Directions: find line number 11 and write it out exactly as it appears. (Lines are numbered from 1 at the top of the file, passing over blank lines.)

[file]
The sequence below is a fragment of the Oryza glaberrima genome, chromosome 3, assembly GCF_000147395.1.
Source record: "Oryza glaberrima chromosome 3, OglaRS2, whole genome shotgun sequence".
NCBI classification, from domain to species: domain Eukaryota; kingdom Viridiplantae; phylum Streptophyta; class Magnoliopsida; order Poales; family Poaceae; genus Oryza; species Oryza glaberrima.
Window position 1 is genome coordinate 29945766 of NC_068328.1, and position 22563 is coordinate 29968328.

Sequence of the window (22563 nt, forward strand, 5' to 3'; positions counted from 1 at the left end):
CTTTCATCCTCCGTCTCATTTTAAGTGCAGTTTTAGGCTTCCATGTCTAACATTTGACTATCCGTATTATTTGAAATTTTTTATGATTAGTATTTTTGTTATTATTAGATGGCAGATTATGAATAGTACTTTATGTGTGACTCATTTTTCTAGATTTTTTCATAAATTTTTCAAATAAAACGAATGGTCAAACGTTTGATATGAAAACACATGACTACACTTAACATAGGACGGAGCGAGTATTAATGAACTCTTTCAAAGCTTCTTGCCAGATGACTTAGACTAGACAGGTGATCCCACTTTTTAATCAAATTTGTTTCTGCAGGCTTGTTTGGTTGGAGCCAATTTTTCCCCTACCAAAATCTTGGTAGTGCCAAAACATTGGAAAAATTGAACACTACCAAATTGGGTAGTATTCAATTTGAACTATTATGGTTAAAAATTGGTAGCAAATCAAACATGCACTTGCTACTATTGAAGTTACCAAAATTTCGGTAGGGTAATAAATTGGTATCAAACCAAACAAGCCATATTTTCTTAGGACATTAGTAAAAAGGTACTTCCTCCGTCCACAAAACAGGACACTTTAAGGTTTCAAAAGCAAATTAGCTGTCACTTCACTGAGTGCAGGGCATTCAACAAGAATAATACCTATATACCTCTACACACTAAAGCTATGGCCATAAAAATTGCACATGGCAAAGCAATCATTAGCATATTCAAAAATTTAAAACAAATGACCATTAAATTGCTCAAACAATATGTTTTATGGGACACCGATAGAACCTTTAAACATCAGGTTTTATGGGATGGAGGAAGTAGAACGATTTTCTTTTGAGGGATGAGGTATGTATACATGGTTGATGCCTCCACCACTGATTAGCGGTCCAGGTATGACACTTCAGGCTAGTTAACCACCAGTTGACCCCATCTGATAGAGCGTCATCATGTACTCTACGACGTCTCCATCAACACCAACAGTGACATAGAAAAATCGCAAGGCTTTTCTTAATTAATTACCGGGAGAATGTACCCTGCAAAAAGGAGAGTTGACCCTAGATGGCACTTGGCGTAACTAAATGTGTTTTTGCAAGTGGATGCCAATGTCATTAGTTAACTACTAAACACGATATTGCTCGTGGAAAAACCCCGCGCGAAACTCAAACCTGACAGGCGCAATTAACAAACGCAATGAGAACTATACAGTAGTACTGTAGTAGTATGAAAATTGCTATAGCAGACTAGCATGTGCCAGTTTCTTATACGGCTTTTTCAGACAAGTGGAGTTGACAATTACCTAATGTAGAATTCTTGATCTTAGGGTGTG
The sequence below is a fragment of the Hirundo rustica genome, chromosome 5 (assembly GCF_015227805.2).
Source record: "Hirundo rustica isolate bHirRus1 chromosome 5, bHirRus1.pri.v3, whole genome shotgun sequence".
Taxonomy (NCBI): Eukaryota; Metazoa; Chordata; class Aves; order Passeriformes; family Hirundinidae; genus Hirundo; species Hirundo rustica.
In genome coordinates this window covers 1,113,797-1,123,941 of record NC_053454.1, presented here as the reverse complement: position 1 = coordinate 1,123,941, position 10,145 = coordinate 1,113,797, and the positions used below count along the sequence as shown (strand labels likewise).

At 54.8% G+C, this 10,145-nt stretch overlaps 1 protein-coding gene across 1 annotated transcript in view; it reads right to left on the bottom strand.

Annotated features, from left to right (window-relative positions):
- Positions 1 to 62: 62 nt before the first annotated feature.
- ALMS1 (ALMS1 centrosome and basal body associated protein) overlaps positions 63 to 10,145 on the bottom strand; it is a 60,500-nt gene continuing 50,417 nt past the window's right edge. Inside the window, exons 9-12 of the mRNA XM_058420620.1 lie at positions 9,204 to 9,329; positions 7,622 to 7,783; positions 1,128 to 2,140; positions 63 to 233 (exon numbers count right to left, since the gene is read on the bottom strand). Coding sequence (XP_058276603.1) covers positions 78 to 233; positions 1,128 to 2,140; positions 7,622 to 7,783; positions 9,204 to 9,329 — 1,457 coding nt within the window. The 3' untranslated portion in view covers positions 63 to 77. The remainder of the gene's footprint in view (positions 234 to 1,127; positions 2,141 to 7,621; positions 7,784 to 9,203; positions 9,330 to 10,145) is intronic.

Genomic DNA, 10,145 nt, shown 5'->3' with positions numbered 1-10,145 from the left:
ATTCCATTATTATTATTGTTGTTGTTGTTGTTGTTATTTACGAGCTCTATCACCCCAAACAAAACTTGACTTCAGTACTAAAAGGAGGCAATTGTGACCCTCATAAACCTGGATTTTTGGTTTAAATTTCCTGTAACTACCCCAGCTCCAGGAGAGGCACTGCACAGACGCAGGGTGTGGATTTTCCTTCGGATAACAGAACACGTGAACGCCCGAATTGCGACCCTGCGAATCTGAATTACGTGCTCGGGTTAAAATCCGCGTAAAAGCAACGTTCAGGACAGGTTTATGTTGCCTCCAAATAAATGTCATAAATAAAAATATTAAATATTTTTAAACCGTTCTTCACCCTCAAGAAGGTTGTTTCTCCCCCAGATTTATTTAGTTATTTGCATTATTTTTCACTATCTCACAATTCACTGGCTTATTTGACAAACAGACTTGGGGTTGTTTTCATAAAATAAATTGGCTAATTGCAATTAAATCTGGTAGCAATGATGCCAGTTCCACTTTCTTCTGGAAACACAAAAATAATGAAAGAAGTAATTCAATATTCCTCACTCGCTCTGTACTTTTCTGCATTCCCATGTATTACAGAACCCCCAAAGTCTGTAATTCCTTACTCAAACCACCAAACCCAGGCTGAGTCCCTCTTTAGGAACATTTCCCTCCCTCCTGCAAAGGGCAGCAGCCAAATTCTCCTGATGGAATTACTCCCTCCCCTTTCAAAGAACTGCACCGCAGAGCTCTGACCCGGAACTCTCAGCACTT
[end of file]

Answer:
At 54.8% G+C, this 10,145-nt stretch overlaps 1 protein-coding gene across 1 annotated transcript in view; it reads right to left on the bottom strand.